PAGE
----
The industrial use of robotics has been, up to this point, one of the most profound ways that automation has impacted an industry. As production lines have become automated and robots have become more skilled, businesses have been forced to seriously consider adding robots to their workforce.
RoboBusiness reached out to Georg Stieler to share some of his thoughts on the robotics and automation industries, as well as the industrial use of robotics, new applications for AI and machine learning, and the differences between the robotics industries in China, Germany, and the U.S.
Stieler’s work at STM Shanghai is focused on research and consulting for companies seeking to add robotics capabilities, as well as working with parts manufacturers and end users, with the purpose of ensuring that robotics investments are successful and beneficial.
At RoboBusiness, Stieler will be speaking in the session What We as Investors Look For in Robotics, which will be held in the Startup Zone on the RoboBusiness Expo floor.
What got you interested in robotics and artificial intelligence, and how is it connected to what you’re now doing?
I’ve always been interested in new technologies, basically since high school. During my time at university, I researched on business model innovation as well as organizational design for companies to master radical and disruptive change. From there, it was only a small step to the Industrial Internet of Things.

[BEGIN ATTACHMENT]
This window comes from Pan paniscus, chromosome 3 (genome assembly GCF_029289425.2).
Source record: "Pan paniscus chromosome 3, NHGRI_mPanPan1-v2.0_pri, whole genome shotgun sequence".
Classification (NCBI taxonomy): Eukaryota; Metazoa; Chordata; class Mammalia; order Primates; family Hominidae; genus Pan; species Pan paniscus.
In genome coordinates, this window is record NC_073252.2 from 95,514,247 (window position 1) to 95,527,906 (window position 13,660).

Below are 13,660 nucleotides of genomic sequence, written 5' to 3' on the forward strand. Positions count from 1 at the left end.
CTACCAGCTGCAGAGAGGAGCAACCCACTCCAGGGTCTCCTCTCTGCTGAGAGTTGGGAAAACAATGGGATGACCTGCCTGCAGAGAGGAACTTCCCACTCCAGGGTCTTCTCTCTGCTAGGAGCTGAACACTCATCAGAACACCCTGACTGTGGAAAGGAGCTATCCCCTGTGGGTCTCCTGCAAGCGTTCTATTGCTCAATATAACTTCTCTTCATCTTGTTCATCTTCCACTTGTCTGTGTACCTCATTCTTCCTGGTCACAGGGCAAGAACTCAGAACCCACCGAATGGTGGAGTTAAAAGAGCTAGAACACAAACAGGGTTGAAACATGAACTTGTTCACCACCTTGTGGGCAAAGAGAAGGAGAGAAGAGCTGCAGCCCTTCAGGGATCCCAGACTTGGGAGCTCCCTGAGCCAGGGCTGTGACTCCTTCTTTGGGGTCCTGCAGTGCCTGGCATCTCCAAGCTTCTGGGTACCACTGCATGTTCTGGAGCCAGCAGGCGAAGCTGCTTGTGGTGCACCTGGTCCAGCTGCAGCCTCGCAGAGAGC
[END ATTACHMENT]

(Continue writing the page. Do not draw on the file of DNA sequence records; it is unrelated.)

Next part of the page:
In our work, we support suppliers and operators of robotics, sensors and motion control with various tasks – market entry, understand and exploit opportunities in changing sales industries, M&A. Still pretty close to what brought me into this field.
Which emerging technology or application excites you the most?
The possibilities evolving from the increasing capabilities of deep learning, machine vision and voice recognition are all very appealing. Especially, when these technologies act together.
For instance, what does it mean when computers will be able to understand the content of pictures like they have been able to understand text during the last decades?
What also excites me is the outlook that people who don’t know how to program a robot today will be able to tell it exactly what to do in the foreseeable future – just like what happened to personal computers with the introduction of the Macintosh.
What are the biggest barriers to continued growth of the industrial use of robotics?
At the moment...